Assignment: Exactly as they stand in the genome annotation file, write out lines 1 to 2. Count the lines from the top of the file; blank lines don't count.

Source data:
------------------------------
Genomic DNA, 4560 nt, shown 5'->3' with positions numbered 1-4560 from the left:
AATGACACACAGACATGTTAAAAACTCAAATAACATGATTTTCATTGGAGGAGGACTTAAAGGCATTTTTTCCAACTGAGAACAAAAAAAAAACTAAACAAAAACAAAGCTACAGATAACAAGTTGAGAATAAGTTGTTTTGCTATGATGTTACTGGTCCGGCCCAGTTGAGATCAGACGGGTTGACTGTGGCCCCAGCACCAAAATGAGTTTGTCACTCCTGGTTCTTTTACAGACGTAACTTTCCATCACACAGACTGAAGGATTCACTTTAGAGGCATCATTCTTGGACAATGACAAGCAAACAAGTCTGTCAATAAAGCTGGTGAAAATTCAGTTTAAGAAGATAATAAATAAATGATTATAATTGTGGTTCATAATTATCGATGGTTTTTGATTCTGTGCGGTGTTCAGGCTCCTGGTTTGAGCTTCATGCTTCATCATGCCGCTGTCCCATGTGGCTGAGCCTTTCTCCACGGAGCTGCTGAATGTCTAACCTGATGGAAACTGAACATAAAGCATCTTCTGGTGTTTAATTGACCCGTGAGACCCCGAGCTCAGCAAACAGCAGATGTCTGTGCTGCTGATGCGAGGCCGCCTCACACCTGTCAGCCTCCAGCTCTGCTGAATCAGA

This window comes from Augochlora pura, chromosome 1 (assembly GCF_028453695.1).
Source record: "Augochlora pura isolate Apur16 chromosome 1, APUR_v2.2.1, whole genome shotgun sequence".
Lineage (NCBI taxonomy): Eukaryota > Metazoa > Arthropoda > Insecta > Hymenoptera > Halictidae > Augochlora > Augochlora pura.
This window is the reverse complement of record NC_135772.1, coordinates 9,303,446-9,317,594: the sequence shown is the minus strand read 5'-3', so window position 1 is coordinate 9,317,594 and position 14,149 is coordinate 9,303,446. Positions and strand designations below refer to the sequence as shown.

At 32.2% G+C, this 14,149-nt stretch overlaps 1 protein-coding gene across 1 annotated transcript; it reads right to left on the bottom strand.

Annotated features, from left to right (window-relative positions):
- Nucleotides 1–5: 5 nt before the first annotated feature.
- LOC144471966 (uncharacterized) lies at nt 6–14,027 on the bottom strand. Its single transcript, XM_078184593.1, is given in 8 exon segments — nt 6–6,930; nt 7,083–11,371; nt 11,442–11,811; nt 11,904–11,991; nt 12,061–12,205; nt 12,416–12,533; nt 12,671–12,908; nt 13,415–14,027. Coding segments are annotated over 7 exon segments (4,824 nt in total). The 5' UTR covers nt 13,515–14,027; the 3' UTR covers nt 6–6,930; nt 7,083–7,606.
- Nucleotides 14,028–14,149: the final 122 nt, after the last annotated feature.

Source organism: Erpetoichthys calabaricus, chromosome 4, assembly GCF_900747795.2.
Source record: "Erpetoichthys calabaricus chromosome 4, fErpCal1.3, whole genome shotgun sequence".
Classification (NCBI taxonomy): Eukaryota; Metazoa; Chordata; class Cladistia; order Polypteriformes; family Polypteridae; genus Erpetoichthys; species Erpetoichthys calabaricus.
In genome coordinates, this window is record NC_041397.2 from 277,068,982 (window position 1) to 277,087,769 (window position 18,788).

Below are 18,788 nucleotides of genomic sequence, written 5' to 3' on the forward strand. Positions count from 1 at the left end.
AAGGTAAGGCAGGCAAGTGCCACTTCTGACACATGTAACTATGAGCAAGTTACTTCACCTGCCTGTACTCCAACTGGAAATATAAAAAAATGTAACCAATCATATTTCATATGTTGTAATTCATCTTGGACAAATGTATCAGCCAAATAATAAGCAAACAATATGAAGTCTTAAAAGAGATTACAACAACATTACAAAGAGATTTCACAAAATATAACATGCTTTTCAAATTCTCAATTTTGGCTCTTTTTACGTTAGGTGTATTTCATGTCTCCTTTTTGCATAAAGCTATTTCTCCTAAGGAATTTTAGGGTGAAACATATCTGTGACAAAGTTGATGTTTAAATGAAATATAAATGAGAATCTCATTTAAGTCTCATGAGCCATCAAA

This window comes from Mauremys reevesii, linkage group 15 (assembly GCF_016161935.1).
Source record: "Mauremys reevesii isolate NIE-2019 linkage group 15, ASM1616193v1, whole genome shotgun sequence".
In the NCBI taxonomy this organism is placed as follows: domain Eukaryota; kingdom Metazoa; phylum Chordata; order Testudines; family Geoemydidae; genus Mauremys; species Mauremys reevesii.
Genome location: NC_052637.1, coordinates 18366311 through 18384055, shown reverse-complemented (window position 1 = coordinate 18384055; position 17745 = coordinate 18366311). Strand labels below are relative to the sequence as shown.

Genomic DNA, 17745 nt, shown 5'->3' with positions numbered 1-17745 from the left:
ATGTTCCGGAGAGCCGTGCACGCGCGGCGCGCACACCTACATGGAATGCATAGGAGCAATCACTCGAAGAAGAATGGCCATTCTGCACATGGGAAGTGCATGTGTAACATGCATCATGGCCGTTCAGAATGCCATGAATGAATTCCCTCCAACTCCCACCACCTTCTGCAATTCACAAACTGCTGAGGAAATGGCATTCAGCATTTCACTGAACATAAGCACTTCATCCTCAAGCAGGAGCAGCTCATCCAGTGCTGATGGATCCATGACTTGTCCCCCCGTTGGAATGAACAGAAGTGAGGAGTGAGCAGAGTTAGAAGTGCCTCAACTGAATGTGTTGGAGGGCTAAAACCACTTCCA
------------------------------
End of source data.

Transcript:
Genomic DNA, 4560 nt, shown 5'->3' with positions numbered 1-4560 from the left:
AATGACACACAGACATGTTAAAAACTCAAATAACATGATTTTCATTGGAGGAGGACTTAAAGGCATTTTTTCCAACTGAGAACAAAAAAAAAACTAAACAAAAACAAAGCTACAGATAACAAGTTGAGAATAAGTTGTTTTGCTATGATGTTACTGGTCCGGCCCAGTTGAGATCAGACGGGTTGACTGTGGCCCCAGCACCAAAATGAGTTTGTCACTCCTGGTTCTTTTACAGACGTAACTTTCCATCACACAGACTGAAGGATTCACTTTAGAGGCATCATTCTTGGACAATGACAAGCAAACAAGTCTGTCAATAAAGCTGGTGAAAATTCAGTTTAAGAAGATAATAAATAAATGATTATAATTGTGGTTCATAATTATCGATGGTTTTTGATTCTGTGCGGTGTTCAGGCTCCTGGTTTGAGCTTCATGCTTCATCATGCCGCTGTCCCATGTGGCTGAGCCTTTCTCCACGGAGCTGCTGAATGTCTAACCTGATGGAAACTGAACATAAAGCATCTTCTGGTGTTTAATTGACCCGTGAGACCCCGAGCTCAGCAAACAGCAGATGTCTGTGCTGCTGATGCGAGGCCGCCTCACACCTGTCAGCCTCCAGCTCTGCTGAATCAGA